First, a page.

Updated Tuesday 7:31 a.m. CST
Republicans who control the Wisconsin Legislature introduced a sweeping COVID-19 bill on Monday, the first day of the session, and Assembly Speaker Robin Vos said lawmakers will fast track it and pass it later in the week.
The measure, which would prohibit mandatory vaccinations for COVID-19, got a lukewarm response from Democratic Gov. Tony Evers, who didn't say whether he would sign or veto the bill. Evers had been working with Republicans for weeks on a measure both sides could agree to, but Republicans on Monday ditched that potential compromise.
The Republican coronavirus proposal differs in many ways from what Evers called on the Legislature to pass, although it also includes many ideas Democrats support. Evers' spokeswoman Britt Cudaback said it was “disappointing” that lawmakers weren't taking up what the governor put forward.
“Wisconsinites deserve legislators who will put politics aside and work together to do what’s best for the people of our state,” Cudaback said.
Under the Republican bill, unemployed people could receive benefits immediately, instead of waiting a week, through March 14. The waiver of the waiting period has been in place since March 2020, early in the pandemic. Evers had wanted to extend the waiver until July.
Many other Republican ideas previously put forward that Evers and Democrats opposed, like penalizing schools that don't open for in-person classes, aren't in the GOP bill. The measure also includes a civil liability exemption for COVID-19 claims, which Democrats oppose, and does not prohibit evictions and foreclosures as Evers wanted.
The bill would also prevent local health officials from closing or restricting business activity for more than two weeks at a time. It would require a two-thirds vote by school boards to approve virtual instruction instead of in-person. That would also only be valid for only 14 days at a time.
The Assembly Health Committee planned to hold a Tuesday hearing and vote on the bill, with the full Assembly voting Thursday. The Senate could also vote that day and send the bill to Evers.
The Legislature has not passed a bill since April, when it approved the first COVID-19 response package early in the pandemic. Evers and Democrats have been urging Republicans to take swift action to combat the virus.
Democratic lawmakers put forward their own measure that is doomed to fail. It includes everything in the Evers bill and more that Republicans oppose, like accepting the federal Medicaid expansion money and paid sick leave and hazard pay for health care workers.
Republicans also voted, in one of their first actions this session, to require Evers’ administration to open the state Capitol to the public. It has been closed throughout the pandemic. The resolution does not require people in the building to wear masks or socially distance and Evers did not immediately say whether he would comply or fight the resolution.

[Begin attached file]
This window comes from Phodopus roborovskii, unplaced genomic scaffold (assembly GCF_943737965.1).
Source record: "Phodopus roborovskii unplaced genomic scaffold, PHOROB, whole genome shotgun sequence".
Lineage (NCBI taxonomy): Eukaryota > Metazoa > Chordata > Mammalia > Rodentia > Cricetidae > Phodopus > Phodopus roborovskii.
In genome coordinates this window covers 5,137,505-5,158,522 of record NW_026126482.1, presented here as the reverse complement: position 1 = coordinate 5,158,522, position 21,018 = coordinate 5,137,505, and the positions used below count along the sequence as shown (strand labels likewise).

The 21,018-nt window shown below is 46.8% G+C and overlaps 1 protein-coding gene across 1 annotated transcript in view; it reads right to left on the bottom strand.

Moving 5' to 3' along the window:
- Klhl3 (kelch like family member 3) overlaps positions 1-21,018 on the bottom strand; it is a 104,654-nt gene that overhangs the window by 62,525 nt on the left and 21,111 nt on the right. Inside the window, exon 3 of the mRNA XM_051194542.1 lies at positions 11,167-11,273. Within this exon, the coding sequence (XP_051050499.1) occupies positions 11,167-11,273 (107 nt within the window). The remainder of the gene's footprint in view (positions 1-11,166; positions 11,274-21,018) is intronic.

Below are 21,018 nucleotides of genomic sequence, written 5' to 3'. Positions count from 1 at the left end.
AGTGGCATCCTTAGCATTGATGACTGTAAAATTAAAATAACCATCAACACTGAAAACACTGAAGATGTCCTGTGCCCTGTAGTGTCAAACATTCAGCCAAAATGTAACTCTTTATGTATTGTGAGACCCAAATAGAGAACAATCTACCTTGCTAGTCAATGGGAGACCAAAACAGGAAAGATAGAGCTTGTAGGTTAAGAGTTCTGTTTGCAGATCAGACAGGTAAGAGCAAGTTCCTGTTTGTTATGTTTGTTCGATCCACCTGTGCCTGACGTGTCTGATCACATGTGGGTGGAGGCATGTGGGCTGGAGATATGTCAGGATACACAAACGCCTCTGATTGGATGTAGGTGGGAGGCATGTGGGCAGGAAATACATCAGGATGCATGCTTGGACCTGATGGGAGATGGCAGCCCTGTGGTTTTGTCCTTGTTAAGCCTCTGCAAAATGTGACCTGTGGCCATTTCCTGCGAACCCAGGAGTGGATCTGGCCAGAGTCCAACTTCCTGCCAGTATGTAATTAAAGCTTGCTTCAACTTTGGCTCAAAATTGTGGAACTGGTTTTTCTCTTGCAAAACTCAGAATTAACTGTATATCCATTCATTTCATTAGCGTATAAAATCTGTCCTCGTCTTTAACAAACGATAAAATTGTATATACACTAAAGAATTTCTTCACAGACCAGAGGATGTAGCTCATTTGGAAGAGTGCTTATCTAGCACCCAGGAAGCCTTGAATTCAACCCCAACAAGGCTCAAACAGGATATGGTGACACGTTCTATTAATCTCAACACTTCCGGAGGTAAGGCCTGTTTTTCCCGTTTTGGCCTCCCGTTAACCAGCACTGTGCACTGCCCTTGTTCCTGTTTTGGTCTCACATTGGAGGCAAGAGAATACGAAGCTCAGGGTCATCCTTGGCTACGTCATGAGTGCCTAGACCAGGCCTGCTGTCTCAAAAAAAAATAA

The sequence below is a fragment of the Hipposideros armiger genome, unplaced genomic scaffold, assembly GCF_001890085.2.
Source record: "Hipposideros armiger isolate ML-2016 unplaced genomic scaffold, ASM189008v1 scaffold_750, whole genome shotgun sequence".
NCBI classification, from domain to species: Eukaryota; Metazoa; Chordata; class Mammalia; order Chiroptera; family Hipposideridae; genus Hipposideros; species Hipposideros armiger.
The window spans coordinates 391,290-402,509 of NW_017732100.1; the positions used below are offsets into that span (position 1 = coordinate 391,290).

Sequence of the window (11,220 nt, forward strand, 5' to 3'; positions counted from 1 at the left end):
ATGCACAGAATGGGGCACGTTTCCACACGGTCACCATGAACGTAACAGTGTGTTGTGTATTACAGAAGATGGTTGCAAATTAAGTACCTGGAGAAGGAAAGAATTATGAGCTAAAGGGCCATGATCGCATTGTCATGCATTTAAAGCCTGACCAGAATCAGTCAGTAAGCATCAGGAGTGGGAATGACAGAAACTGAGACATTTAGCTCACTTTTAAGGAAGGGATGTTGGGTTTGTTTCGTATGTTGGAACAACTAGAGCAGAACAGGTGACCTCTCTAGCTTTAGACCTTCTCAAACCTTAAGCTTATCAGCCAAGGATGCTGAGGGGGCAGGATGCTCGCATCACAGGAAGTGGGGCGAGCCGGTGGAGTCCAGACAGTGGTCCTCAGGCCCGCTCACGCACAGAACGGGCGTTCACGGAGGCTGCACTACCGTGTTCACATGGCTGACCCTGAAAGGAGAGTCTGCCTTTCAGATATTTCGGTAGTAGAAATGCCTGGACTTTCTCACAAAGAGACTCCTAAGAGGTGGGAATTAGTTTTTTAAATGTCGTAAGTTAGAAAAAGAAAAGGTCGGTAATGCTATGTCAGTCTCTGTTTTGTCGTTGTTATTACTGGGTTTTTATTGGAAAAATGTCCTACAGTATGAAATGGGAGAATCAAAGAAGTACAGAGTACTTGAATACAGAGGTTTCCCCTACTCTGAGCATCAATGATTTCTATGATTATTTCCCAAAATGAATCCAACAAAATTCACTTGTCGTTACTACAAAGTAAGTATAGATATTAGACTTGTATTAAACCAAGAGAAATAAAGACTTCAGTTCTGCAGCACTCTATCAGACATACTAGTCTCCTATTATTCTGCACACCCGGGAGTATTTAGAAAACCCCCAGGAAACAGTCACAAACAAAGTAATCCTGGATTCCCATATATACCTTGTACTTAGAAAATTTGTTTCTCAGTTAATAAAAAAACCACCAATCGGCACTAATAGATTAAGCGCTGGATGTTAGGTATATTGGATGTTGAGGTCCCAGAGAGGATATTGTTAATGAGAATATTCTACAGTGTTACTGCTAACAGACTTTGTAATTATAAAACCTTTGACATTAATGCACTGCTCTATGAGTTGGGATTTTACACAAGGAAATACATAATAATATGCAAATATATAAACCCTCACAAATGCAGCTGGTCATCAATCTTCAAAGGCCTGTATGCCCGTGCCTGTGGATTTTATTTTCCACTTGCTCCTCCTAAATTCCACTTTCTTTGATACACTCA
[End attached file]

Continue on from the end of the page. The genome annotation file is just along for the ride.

The new session kicked off Monday with Assembly Democrats skipping a swearing-in ceremony, citing the lack of a mask mandate for those on the Assembly floor. They were sworn in last week virtually. Republican lawmakers wore masks Monday, and stood at a distance, as they were sworn in by a mask-wearing Wisconsin Supreme Court Chief Justice Patience Roggensack.
However, they briefly took off their masks when posing for pictures while they each individually signed a book at the front of the chamber signifying the start of their terms. Those who spoke on microphone, including Vos, removed their masks when talking.
Assembly Democrats are pushing Republicans for a mask mandate in the chamber and hearing rooms, as well as to allow for virtual participation in committee hearings and floor sessions when bills are debated and voted on.
If they must be present to vote on bills, Democrats will attend but will not be making “20-minute speeches” or being together any longer than necessary, said Rep. Mark Sprietzer, the caucus chairman.
In the Senate, most Republicans went without masks during Monday's swearing in ceremony while Democrats wore them. Some Democrats were present in the chamber while others connected remotely. No decision had been made about whether senators will be able to participate virtually going forward.
“Anybody in this body who is not wearing a mask does not care about my father” who is susceptible to the virus, said Democratic Sen. Lena Taylor.
Republicans returned Monday with 60-38 majority in the Assembly and a 20-12 advantage in the Senate. There is one vacancy in each chamber, with special elections scheduled for April 6.
The number of positive COVID-19 cases in Wisconsin peaked in mid-November and has been declining since, but the seven-day average has been slowly increasing over the past week. To date, nearly 488,000 Wisconsin residents have tested positive and 4,884 have died.